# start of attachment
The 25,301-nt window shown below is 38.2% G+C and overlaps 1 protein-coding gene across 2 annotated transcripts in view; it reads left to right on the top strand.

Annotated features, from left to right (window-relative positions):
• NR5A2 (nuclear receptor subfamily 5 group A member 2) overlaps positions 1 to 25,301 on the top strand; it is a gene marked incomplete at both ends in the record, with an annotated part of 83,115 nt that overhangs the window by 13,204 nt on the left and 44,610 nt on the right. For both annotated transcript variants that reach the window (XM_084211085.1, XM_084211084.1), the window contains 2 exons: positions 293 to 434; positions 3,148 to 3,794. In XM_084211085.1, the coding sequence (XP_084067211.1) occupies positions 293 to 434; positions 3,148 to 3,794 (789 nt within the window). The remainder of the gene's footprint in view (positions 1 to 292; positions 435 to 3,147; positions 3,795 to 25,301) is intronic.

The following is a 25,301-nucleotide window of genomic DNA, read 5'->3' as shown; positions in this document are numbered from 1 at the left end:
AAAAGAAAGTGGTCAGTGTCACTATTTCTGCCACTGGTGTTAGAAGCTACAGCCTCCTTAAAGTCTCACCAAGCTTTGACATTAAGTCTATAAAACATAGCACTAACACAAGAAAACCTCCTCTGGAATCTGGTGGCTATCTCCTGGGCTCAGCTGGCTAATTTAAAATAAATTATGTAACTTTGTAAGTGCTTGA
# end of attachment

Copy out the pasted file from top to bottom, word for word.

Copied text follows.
The 25,301-nt window shown below is 38.2% G+C and overlaps 1 protein-coding gene across 2 annotated transcripts in view; it reads left to right on the top strand.

Annotated features, from left to right (window-relative positions):
• NR5A2 (nuclear receptor subfamily 5 group A member 2) overlaps positions 1 to 25,301 on the top strand; it is a gene marked incomplete at both ends in the record, with an annotated part of 83,115 nt that overhangs the window by 13,204 nt on the left and 44,610 nt on the right. For both annotated transcript variants that reach the window (XM_084211085.1, XM_084211084.1), the window contains 2 exons: positions 293 to 434; positions 3,148 to 3,794. In XM_084211085.1, the coding sequence (XP_084067211.1) occupies positions 293 to 434; positions 3,148 to 3,794 (789 nt within the window). The remainder of the gene's footprint in view (positions 1 to 292; positions 435 to 3,147; positions 3,795 to 25,301) is intronic.

The following is a 25,301-nucleotide window of genomic DNA, read 5'->3' as shown; positions in this document are numbered from 1 at the left end:
AAAAGAAAGTGGTCAGTGTCACTATTTCTGCCACTGGTGTTAGAAGCTACAGCCTCCTTAAAGTCTCACCAAGCTTTGACATTAAGTCTATAAAACATAGCACTAACACAAGAAAACCTCCTCTGGAATCTGGTGGCTATCTCCTGGGCTCAGCTGGCTAATTTAAAATAAATTATGTAACTTTGTAAGTGCTTGA